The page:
To get back downtown we walked past Heinz Stadium and past PNC Park where the Pirates play. There was a game going on so there was a lot of energy in the area. It did make me love how open Huntington Park is here – PNC Park’s field was only viewable from the entrance gates and then once you got on the bridge you could view the whole park. Which was a nice view, but it is neat how you can actually walk up and watch the game at Huntington Park. The 6th Street Bridge was closed for the game so it was pretty cool to walk around on it to get back to downtown.
We stopped in a little pizza place called Giovanni’s Pizza Pasta and ordered four slices of pepperoni and a side salad and three drinks ($21) for dine-in. It was really tasty pizza with a sweeter sauce and small round pepperonis. Slices were thinner and cut in triangles.
After lunch it was about time to get on board Megabus for our ride home. We got back over to the stop about 30 minutes early and there was a line. It was nice that the busstop is under the Convention Center in case of inclement weather, although there were no seats. However, the sidewalks were clean. The bus home was a double-decker and we were able to get seats together on the top level. It made the ride home feel especially neat because you can’t really view the road. The ceiling is also windows so you can view the sky. The bus also had a seating option on the first level with four seats facing each other with a table in between them.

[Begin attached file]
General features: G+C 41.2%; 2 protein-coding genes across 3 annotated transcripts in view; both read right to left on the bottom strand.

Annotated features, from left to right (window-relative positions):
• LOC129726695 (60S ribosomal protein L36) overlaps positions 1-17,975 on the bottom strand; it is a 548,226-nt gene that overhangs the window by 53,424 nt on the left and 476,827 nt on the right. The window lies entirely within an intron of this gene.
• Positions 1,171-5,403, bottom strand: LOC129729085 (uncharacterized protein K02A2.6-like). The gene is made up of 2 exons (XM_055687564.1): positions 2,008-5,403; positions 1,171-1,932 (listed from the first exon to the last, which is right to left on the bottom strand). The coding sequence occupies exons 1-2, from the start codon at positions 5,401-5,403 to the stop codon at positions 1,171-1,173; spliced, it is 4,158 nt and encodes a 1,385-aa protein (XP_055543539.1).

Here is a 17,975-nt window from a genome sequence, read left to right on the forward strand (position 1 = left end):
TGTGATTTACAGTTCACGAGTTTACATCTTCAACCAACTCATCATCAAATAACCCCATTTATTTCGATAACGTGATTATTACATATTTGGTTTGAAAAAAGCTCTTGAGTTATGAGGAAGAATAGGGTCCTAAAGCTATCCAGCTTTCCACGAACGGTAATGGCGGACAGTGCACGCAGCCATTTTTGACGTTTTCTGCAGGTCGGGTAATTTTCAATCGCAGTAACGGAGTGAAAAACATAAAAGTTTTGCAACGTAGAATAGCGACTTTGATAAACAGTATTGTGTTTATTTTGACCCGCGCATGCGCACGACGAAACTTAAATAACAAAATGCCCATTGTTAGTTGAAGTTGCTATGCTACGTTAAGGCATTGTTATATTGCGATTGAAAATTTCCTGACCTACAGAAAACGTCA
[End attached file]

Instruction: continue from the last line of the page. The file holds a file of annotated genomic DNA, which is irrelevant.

Impressions: Pittsburgh was a fun city with lots going on and lots to do. Although it was pretty hot and sunny at times, there were quite a few parks located around the downtown area and they had seats. There were several water features to play in. They have a light rail line and a new section called the North Shore Connector Project is under construction, expected to be complete in Spring 2012. The buses are colorful. If we make it back when the kids are still small, we’ll probably take the time to figure out the bus system. The city feels accessible and fun. There are some empty storefronts and some parking lots, but it feels pretty dense and filled in. It was hard walking around in hot weather with backpacks and carrying young children. But it was fun and we’ll be back. Getting such low fares on Megabus was hard to beat (plus not worrying about driving and parking and paying for parking was great) and we’d like to go back to visit Fallingwater and some of the other museums. For a total spend of about $275 for four people, it was a great quick weekend getaway.